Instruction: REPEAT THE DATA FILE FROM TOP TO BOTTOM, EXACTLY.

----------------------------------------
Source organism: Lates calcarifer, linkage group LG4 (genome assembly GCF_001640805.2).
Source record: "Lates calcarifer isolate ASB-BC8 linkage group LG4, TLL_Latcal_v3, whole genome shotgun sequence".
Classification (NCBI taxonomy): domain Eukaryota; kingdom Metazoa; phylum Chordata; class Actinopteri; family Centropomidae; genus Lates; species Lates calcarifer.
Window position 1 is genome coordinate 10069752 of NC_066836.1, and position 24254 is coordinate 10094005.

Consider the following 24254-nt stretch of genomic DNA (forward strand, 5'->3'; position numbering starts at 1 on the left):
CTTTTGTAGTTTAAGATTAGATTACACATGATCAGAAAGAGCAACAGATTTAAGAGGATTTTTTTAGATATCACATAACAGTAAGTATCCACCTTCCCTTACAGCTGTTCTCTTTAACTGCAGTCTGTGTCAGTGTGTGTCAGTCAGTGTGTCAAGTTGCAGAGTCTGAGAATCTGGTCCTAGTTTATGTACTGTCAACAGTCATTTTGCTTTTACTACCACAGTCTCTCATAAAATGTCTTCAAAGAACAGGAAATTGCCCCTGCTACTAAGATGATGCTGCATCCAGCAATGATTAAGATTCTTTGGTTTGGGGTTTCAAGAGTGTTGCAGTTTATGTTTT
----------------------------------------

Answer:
Source organism: Lates calcarifer, linkage group LG4 (genome assembly GCF_001640805.2).
Source record: "Lates calcarifer isolate ASB-BC8 linkage group LG4, TLL_Latcal_v3, whole genome shotgun sequence".
Classification (NCBI taxonomy): domain Eukaryota; kingdom Metazoa; phylum Chordata; class Actinopteri; family Centropomidae; genus Lates; species Lates calcarifer.
Window position 1 is genome coordinate 10069752 of NC_066836.1, and position 24254 is coordinate 10094005.

Consider the following 24254-nt stretch of genomic DNA (forward strand, 5'->3'; position numbering starts at 1 on the left):
CTTTTGTAGTTTAAGATTAGATTACACATGATCAGAAAGAGCAACAGATTTAAGAGGATTTTTTTAGATATCACATAACAGTAAGTATCCACCTTCCCTTACAGCTGTTCTCTTTAACTGCAGTCTGTGTCAGTGTGTGTCAGTCAGTGTGTCAAGTTGCAGAGTCTGAGAATCTGGTCCTAGTTTATGTACTGTCAACAGTCATTTTGCTTTTACTACCACAGTCTCTCATAAAATGTCTTCAAAGAACAGGAAATTGCCCCTGCTACTAAGATGATGCTGCATCCAGCAATGATTAAGATTCTTTGGTTTGGGGTTTCAAGAGTGTTGCAGTTTATGTTTT